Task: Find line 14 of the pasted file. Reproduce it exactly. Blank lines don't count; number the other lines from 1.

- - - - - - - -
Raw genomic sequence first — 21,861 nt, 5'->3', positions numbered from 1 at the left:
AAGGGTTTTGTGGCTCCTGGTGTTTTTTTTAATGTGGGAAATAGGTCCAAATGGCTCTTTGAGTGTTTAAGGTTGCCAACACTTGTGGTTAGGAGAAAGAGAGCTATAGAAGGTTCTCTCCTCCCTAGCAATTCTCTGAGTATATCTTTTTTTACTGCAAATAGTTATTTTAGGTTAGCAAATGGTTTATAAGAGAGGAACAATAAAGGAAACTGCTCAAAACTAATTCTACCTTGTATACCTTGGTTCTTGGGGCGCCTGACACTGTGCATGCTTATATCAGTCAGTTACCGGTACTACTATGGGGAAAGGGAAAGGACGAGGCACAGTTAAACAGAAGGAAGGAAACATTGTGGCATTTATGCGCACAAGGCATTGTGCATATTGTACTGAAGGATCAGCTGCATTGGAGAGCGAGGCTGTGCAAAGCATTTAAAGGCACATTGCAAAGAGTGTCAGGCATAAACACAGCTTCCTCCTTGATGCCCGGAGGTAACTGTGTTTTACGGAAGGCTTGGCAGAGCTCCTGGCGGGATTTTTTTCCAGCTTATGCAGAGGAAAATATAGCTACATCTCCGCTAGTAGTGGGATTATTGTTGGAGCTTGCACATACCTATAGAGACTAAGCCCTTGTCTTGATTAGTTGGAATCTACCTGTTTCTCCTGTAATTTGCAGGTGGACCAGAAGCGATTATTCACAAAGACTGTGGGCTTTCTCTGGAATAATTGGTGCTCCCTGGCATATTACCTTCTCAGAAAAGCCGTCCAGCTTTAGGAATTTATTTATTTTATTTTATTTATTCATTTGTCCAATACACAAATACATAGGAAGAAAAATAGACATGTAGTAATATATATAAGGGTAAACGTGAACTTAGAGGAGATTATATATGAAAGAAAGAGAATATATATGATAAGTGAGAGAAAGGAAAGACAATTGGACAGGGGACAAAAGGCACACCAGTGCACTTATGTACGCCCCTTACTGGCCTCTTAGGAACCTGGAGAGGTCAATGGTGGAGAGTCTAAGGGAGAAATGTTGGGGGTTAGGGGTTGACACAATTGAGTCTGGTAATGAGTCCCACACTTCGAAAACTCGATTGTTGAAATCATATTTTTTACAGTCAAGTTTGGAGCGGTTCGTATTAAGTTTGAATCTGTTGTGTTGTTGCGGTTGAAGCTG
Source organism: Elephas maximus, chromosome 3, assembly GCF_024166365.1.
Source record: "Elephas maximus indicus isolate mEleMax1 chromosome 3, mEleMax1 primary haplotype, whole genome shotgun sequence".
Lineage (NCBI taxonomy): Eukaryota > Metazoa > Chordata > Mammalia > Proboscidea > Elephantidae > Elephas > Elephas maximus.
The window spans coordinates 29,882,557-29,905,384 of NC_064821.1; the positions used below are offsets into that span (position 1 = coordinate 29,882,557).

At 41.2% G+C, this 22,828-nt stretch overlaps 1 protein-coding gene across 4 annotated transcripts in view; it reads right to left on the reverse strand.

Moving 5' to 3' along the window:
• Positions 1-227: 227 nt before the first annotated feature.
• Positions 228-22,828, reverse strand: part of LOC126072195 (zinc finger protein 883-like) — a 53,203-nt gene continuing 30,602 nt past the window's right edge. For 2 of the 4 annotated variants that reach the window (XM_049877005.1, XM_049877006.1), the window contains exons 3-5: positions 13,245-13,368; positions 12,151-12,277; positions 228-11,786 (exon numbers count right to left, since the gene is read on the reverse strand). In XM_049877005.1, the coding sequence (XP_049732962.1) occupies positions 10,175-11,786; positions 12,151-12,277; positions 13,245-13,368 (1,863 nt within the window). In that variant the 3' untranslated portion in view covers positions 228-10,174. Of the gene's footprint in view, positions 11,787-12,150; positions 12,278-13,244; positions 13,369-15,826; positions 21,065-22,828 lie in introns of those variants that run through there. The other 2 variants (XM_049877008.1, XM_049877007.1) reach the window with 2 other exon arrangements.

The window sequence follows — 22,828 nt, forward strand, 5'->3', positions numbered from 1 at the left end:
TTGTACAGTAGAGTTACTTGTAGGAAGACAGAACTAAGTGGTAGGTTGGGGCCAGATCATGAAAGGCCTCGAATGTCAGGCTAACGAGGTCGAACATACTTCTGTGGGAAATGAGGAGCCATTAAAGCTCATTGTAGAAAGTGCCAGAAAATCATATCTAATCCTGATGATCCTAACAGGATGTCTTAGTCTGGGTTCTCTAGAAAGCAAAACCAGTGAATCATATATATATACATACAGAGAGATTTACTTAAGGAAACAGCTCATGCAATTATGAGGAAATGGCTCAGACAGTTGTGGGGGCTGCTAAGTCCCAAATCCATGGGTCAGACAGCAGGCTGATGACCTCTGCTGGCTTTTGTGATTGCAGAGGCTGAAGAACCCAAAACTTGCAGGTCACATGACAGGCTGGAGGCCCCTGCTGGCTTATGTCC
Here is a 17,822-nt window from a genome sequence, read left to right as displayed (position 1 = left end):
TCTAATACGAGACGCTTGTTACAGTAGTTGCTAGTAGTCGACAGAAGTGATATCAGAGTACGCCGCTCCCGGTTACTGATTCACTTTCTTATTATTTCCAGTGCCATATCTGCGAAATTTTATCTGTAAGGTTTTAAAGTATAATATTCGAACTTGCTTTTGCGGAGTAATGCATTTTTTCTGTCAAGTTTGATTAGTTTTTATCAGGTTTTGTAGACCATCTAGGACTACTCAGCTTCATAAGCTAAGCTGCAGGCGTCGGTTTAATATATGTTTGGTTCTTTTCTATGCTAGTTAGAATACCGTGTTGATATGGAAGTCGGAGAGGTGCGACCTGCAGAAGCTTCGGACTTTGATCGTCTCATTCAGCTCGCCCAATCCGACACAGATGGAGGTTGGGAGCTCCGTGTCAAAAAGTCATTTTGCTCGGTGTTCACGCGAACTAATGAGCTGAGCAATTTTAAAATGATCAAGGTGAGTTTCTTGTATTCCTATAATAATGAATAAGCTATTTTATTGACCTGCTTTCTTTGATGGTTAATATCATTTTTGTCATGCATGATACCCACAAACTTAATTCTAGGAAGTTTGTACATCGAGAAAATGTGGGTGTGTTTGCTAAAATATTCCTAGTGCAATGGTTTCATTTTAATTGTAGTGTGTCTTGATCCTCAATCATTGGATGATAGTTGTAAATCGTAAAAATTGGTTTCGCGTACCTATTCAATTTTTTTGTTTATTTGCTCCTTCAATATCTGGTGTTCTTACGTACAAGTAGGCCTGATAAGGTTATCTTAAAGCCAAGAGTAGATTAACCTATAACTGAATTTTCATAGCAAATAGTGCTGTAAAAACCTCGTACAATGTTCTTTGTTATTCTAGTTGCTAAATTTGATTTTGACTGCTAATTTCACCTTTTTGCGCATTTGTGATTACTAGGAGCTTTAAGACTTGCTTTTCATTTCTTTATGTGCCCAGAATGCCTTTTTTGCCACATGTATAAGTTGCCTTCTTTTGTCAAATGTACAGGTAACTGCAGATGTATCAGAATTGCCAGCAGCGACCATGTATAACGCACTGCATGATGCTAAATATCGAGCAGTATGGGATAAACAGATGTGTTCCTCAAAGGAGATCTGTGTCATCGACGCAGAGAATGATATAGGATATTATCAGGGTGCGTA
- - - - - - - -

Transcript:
TCTAATACGAGACGCTTGTTACAGTAGTTGCTAGTAGTCGACAGAAGTGATATCAGAGTACGCCGCTCCCGGTTACTGATTCACTTTCTTATTATTTCCAGTGCCATATCTGCGAAATTTTATCTGTAAGGTTTTAAAGTATAATATTCGAACTTGCTTTTGCGGAGTAATGCATTTTTTCTGTCAAGTTTGATTAGTTTTTATCAGGTTTTGTAGACCATCTAGGACTACTCAGCTTCATAAGCTAAGCTGCAGGCGTCGGTTTAATATATGTTTGGTTCTTTTCTATGCTAGTTAGAATACCGTGTTGATATGGAAGTCGGAGAGGTGCGACCTGCAGAAGCTTCGGACTTTGATCGTCTCATTCAGCTCGCCCAATCCGACACAGATGGAGGTTGGGAGCTCCGTGTCAAAAAGTCATTTTGCTCGGTGTTCACGCGAACTAATGAGCTGAGCAATTTTAAAATGATCAAGGTGAGTTTCTTGTATTCCTATAATAATGAATAAGCTATTTTATTGACCTGCTTTCTTTGATGGTTAATATCATTTTTGTCATGCATGATACCCACAAACTTAATTCTAGGAAGTTTGTACATCGAGAAAATGTGGGTGTGTTTGCTAAAATATTCCTAGTGCAATGGTTTCATTTTAATTGTAGTGTGTCTTGATCCTCAATCATTGGATGATAGTTGTAAATCGTAAAAATTGGTTTCGCGTACCTATTCAATTTTTTTGTTTATTTGCTCCTTCAATATCTGGTGTTCTTACGTACAAGTAGGCCTGATAAGGTTATCTTAAAGCCAAGAGTAGATTAACCTATAACTGAATTTTCATAGCAAATAGTGCTGTAAAAACCTCGTACAATGTTCTTTGTTATTCTAGTTGCTAAATTTGATTTTGACTGCTAATTTCACCTTTTTGCGCATTTGTGATTACTAGGAGCTTTAAGACTTGCTTTTCATTTCTTTATGTGCCCAGAATGCCTTTTTTGCCACATGTATAAGTTGCCTTCTTTTGTCAAATGTACAGGTAACTGCAGATGTATCAGAATTGCCAGCAGCGACCATGTATAACGCACTGCATGATGCTAAATATCGAGCAGTATGGGATAAACAGATGTGTTCCTCAAAGGAGATCTGTGTCATCGACGCAGAGAATGATATAGGATATTATCAGGGTGCGTA